WILL Files WEC Complaint Over Illegal Racine Election Van

Racine’s use of mobile sites violates state law directives on absentee ballot collection

The News: The Wisconsin Institute for Law & Liberty (WILL) filed a complaint with the Wisconsin Elections Commission (WEC) against the City Clerk of Racine for employing mobile voting sites throughout the community that violate Wisconsin state law governing alternate absentee ballot sites. The complaint, filed on behalf of a Racine voter, urges WEC to direct Racine to comply with applicable state laws that prevent mobile voting sites and ensure that the sites selected do not confer a partisan advantage.

The Quote: WILL Deputy Counsel, Anthony LoCoco, said, “Racine’s use of mobile voting sites violates clear directives in state law on the collection of absentee ballots at alternative sites. WEC must make clear that Racine is violating the law and ensure that clerks across the state understand what is, and is not permitted in Wisconsin law.”

Wisconsin State Law: State law (Wis. Stat. § 6.855) provides that the office of the municipal clerk is the default location “to which voted absentee ballots shall be returned by electors for any election.”

But there may be circumstances when the clerk’s office is unavailable for early, in person absentee voting. In those cases the clerk may designate an alternate absentee ballot site or sites, but under state law “The designated site shall be located as near as practicable to the office of the municipal clerk or board of election commissioners and no site may be designated that affords an advantage to any political party.”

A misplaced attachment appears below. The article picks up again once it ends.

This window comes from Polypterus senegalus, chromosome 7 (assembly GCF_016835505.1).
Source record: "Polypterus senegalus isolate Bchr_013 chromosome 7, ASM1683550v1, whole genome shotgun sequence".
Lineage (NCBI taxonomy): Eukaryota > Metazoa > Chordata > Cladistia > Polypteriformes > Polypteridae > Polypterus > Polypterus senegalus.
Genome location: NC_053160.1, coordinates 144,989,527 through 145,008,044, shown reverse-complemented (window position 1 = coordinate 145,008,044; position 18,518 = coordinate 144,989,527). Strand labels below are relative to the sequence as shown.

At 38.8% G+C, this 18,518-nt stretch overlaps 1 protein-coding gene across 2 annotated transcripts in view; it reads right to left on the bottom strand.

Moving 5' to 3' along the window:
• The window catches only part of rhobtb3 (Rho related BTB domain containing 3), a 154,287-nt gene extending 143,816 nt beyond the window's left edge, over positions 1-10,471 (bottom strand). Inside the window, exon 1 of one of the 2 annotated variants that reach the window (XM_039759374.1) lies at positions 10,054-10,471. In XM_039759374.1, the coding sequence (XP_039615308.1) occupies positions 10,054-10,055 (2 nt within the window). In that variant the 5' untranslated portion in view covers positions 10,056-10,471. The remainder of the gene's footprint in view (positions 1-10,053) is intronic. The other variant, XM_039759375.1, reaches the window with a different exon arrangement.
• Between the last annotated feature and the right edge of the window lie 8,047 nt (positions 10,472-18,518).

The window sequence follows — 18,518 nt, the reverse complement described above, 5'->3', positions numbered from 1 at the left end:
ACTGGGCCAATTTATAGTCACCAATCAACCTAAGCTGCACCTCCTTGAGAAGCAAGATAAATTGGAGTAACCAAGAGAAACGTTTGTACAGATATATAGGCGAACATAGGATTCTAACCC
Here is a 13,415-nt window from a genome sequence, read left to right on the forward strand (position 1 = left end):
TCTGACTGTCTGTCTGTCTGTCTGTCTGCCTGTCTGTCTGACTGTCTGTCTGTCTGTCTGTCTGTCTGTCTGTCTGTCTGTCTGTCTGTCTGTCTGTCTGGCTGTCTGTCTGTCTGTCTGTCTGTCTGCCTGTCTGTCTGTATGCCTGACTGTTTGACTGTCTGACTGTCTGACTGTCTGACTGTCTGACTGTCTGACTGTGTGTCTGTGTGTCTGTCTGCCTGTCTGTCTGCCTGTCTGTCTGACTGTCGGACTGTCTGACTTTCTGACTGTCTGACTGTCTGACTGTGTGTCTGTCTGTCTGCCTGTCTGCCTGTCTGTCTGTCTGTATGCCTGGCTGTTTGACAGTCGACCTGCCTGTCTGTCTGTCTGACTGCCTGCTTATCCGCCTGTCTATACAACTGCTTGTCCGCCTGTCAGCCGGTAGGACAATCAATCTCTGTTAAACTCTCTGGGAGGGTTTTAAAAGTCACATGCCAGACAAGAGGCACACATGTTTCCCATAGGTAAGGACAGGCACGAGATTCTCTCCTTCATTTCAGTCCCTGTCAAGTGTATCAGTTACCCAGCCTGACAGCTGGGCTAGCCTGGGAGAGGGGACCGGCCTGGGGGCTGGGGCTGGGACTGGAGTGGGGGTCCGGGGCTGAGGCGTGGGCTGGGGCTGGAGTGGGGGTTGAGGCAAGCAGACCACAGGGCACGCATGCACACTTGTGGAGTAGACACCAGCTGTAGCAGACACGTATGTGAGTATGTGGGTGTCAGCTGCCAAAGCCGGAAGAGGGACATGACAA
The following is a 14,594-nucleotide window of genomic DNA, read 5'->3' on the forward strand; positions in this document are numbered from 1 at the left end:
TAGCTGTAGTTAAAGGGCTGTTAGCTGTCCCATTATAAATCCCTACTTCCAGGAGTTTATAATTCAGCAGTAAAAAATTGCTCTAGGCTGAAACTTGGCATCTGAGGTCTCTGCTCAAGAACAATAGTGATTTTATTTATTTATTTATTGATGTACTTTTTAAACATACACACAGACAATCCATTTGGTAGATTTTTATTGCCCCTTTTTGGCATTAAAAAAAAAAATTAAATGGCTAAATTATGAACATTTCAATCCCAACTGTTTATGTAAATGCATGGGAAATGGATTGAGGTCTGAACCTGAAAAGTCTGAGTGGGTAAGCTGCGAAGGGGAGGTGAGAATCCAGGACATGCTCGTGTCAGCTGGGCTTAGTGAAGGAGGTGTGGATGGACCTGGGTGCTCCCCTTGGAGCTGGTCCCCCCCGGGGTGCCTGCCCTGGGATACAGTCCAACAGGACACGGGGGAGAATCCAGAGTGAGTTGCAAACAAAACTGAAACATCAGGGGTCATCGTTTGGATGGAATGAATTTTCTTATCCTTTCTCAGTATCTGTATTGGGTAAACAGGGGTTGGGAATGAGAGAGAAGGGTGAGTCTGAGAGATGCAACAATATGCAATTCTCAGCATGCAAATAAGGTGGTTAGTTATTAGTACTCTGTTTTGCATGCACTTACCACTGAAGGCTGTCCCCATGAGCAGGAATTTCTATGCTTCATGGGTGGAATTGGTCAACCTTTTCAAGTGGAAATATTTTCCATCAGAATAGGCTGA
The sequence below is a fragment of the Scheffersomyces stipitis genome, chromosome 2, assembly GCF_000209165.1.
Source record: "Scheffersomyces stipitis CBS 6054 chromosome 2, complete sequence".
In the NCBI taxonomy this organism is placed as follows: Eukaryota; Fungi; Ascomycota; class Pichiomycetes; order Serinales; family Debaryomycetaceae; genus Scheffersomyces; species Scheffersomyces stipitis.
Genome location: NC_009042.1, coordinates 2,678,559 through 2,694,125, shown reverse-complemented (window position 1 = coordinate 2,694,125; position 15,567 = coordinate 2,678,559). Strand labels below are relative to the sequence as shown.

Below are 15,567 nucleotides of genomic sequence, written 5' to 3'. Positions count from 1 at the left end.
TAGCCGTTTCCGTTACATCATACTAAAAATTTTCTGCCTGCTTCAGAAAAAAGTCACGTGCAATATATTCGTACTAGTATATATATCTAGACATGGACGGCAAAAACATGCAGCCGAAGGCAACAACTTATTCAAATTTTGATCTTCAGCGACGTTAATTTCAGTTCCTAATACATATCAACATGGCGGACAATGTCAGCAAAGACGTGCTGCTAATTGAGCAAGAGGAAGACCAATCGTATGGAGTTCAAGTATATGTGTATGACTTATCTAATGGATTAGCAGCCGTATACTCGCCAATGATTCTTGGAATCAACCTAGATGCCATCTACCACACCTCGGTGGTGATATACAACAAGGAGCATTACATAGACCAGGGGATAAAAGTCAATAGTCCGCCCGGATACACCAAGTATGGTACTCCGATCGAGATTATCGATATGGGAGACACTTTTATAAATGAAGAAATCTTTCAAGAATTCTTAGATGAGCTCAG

The point of the statute is to allow an alternate site or sites, if necessary, but to make sure that any and all such sites are as centrally located as the clerk’s office in City Hall and to make sure any site selected does not provide an advantage to any political party.

How Racine is Violating State Law: For the August 9th primary, the Racine City Clerk allowed 21 alternate absentee ballot locations (not centrally located but scattered throughout the city) and the majority of which provided an advantage to the Democratic Party because they were located in the most Democratic parts of the City. This is documented in a new WILL analysis.

Additionally, state law says that if a city uses alternate sites then “no function related to voting and return of absentee ballots that is to be conducted at the alternate site may be conducted in the office of the municipal clerk or board of election commissioners.”

For the August 9th primary, 21 sites were designated where an election van visited for 3 hours before moving to another site over the course of two weeks prior to election day. The Racine City Clerk allowed absentee voting at both the 21 alternate sites and at City Hall where the Clerk’s Office is located.

Finally, Wisconsin law contemplates that voting will occur in fixed locations like buildings and not in cars, vans, or buses. Racine’s use of an election van is inconsistent with this principle.

To summarize: alternative absentee ballot sites must be located in buildings as near to the clerk’s office as possible, cannot confer partisan advantage, and must be the exclusive site for the collection of ballots throughout an election. The City Clerk violated each of these requirements. 

WILL’s Complaint: Racine’s use of an election van and the adoption of dozens of alternative sites violates state law.

  • The designated mobile sites are not as close to the clerk’s office as possible.

  • WILL analysis of the designated sites indicates that there is a partisan advantage with wards that turn out Democrat votes at the highest percentage receiving the most alternative locations.

  • And finally, when alternative absentee ballot sites are selected, there is to be no in-person absentee voting at the clerk’s office. During the August 9, primary voting occurred at the clerk’s office between July 26, and August 6, during regular hours while the election van was at alternate sites.

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Anthony Lococo

Anthony Lococo

Deputy Counsel

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